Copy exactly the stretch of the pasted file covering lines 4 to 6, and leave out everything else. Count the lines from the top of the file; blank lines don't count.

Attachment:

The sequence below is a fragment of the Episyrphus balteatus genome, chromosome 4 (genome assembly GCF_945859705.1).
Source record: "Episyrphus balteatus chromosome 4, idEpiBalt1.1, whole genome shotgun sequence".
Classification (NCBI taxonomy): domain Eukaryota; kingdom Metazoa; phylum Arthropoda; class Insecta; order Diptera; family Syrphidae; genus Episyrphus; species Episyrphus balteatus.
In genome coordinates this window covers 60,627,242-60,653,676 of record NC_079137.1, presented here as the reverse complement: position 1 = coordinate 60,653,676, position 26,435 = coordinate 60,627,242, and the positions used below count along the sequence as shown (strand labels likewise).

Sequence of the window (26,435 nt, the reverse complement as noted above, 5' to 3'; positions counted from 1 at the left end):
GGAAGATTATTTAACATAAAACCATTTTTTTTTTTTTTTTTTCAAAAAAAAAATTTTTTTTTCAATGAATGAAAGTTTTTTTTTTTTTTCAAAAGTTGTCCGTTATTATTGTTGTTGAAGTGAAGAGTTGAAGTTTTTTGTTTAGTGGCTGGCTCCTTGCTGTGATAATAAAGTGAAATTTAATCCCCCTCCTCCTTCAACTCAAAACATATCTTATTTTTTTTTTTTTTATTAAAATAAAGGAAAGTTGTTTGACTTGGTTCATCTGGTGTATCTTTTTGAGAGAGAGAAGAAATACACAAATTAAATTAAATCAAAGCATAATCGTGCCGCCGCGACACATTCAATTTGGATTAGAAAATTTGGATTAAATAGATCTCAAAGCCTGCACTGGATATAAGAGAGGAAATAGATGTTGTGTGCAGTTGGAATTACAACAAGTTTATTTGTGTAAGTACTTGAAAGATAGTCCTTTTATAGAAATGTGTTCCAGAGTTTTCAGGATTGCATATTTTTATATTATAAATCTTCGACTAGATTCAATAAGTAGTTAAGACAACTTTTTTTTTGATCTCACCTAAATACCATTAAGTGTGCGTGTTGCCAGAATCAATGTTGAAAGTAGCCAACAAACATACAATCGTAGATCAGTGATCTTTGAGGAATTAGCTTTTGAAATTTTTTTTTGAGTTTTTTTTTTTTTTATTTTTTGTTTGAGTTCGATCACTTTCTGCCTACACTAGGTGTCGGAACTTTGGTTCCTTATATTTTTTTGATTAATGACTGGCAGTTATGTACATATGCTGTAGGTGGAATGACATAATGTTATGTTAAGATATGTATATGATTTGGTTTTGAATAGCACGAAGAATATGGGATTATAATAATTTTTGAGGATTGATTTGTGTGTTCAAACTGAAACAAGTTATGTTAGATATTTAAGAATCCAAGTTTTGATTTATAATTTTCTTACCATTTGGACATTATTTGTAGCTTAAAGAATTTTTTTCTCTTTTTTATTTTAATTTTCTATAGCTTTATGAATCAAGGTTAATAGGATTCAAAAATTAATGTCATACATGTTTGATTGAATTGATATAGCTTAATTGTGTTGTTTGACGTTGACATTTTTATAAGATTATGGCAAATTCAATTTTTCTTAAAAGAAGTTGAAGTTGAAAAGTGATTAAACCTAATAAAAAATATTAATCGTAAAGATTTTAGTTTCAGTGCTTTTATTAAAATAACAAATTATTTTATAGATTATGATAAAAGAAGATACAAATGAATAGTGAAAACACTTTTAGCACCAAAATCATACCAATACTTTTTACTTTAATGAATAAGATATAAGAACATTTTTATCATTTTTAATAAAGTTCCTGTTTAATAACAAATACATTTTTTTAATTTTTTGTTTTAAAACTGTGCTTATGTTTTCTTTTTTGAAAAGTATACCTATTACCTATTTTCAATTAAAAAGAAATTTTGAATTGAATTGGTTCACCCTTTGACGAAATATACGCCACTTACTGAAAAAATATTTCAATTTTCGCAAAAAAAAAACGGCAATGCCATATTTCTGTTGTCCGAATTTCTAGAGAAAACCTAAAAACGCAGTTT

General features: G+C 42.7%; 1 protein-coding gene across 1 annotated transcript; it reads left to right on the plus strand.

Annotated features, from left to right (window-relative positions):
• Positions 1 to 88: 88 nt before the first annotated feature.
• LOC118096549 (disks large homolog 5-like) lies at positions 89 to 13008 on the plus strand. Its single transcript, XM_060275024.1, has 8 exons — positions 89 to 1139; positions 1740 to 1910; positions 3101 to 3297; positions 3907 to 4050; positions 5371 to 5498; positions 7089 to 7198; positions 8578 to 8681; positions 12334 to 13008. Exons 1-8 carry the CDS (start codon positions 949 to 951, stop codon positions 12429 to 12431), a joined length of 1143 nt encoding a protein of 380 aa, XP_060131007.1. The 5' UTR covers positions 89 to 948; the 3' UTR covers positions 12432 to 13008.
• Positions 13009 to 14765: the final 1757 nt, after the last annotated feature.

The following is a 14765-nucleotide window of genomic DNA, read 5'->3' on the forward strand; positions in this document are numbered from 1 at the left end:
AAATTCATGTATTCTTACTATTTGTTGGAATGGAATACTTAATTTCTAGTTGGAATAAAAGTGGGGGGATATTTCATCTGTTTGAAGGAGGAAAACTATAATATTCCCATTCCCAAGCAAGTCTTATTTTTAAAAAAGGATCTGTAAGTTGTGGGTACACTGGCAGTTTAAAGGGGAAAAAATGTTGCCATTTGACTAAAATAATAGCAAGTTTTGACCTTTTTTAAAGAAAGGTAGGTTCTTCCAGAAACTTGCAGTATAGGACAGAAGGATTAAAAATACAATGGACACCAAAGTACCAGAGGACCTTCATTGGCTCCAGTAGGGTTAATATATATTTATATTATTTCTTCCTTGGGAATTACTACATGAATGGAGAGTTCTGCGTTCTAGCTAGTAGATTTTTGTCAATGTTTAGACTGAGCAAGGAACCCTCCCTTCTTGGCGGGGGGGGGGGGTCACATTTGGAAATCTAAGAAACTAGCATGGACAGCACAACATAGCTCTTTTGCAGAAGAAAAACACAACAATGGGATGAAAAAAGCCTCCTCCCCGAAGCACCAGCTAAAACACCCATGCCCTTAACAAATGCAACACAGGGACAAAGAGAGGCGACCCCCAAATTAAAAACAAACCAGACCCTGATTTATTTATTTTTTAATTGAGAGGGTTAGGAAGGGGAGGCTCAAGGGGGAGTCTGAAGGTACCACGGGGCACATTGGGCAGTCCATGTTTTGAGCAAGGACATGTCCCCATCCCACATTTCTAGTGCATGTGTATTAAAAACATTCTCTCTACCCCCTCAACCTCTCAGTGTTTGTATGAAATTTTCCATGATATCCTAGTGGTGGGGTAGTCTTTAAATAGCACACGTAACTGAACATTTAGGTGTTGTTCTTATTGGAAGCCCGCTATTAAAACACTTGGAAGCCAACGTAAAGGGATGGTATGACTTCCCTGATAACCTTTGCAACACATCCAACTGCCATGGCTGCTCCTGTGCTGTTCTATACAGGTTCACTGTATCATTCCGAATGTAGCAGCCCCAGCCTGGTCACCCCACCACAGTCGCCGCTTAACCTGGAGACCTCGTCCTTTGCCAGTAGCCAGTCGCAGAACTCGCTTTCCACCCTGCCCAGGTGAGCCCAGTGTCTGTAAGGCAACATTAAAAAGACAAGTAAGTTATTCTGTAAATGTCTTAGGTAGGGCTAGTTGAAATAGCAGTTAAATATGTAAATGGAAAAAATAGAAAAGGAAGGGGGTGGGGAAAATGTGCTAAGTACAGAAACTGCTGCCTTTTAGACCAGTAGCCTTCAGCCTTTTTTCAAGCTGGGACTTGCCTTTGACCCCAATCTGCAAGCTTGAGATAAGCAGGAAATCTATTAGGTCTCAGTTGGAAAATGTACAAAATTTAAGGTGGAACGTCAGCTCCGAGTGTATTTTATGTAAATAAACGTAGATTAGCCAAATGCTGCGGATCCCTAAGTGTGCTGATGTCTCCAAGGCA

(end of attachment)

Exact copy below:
In genome coordinates this window covers 60,627,242-60,653,676 of record NC_079137.1, presented here as the reverse complement: position 1 = coordinate 60,653,676, position 26,435 = coordinate 60,627,242, and the positions used below count along the sequence as shown (strand labels likewise).

Sequence of the window (26,435 nt, the reverse complement as noted above, 5' to 3'; positions counted from 1 at the left end):
GGAAGATTATTTAACATAAAACCATTTTTTTTTTTTTTTTTTCAAAAAAAAAATTTTTTTTTCAATGAATGAAAGTTTTTTTTTTTTTTCAAAAGTTGTCCGTTATTATTGTTGTTGAAGTGAAGAGTTGAAGTTTTTTGTTTAGTGGCTGGCTCCTTGCTGTGATAATAAAGTGAAATTTAATCCCCCTCCTCCTTCAACTCAAAACATATCTTATTTTTTTTTTTTTTATTAAAATAAAGGAAAGTTGTTTGACTTGGTTCATCTGGTGTATCTTTTTGAGAGAGAGAAGAAATACACAAATTAAATTAAATCAAAGCATAATCGTGCCGCCGCGACACATTCAATTTGGATTAGAAAATTTGGATTAAATAGATCTCAAAGCCTGCACTGGATATAAGAGAGGAAATAGATGTTGTGTGCAGTTGGAATTACAACAAGTTTATTTGTGTAAGTACTTGAAAGATAGTCCTTTTATAGAAATGTGTTCCAGAGTTTTCAGGATTGCATATTTTTATATTATAAATCTTCGACTAGATTCAATAAGTAGTTAAGACAACTTTTTTTTTGATCTCACCTAAATACCATTAAGTGTGCGTGTTGCCAGAATCAATGTTGAAAGTAGCCAACAAACATACAATCGTAGATCAGTGATCTTTGAGGAATTAGCTTTTGAAATTTTTTTTTGAGTTTTTTTTTTTTTTATTTTTTGTTTGAGTTCGATCACTTTCTGCCTACACTAGGTGTCGGAACTTTGGTTCCTTATATTTTTTTGATTAATGACTGGCAGTTATGTACATATGCTGTAGGTGGAATGACATAATGTTATGTTAAGATATGTATATGATTTGGTTTTGAATAGCACGAAGAATATGGGATTATAATAATTTTTGAGGATTGATTTGTGTGTTCAAACTGAAACAAGTTATGTTAGATATTTAAGAATCCAAGTTTTGATTTATAATTTTCTTACCATTTGGACATTATTTGTAGCTTAAAGAATTTTTTTCTCTTTTTTATTTTAATTTTCTATAGCTTTATGAATCAAGGTTAATAGGATTCAAAAATTAATGTCATACATGTTTGATTGAATTGATATAGCTTAATTGTGTTGTTTGACGTTGACATTTTTATAAGATTATGGCAAATTCAATTTTTCTTAAAAGAAGTTGAAGTTGAAAAGTGATTAAACCTAATAAAAAATATTAATCGTAAAGATTTTAGTTTCAGTGCTTTTATTAAAATAACAAATTATTTTATAGATTATGATAAAAGAAGATACAAATGAATAGTGAAAACACTTTTAGCACCAAAATCATACCAATACTTTTTACTTTAATGAATAAGATATAAGAACATTTTTATCATTTTTAATAAAGTTCCTGTTTAATAACAAATACATTTTTTTAATTTTTTGTTTTAAAACTGTGCTTATGTTTTCTTTTTTGAAAAGTATACCTATTACCTATTTTCAATTAAAAAGAAATTTTGAATTGAATTGGTTCACCCTTTGACGAAATATACGCCACTTACTGAAAAAATATTTCAATTTTCGCAAAAAAAAAACGGCAATGCCATATTTCTGTTGTCCGAATTTCTAGAGAAAACCTAAAAACGCAGTTT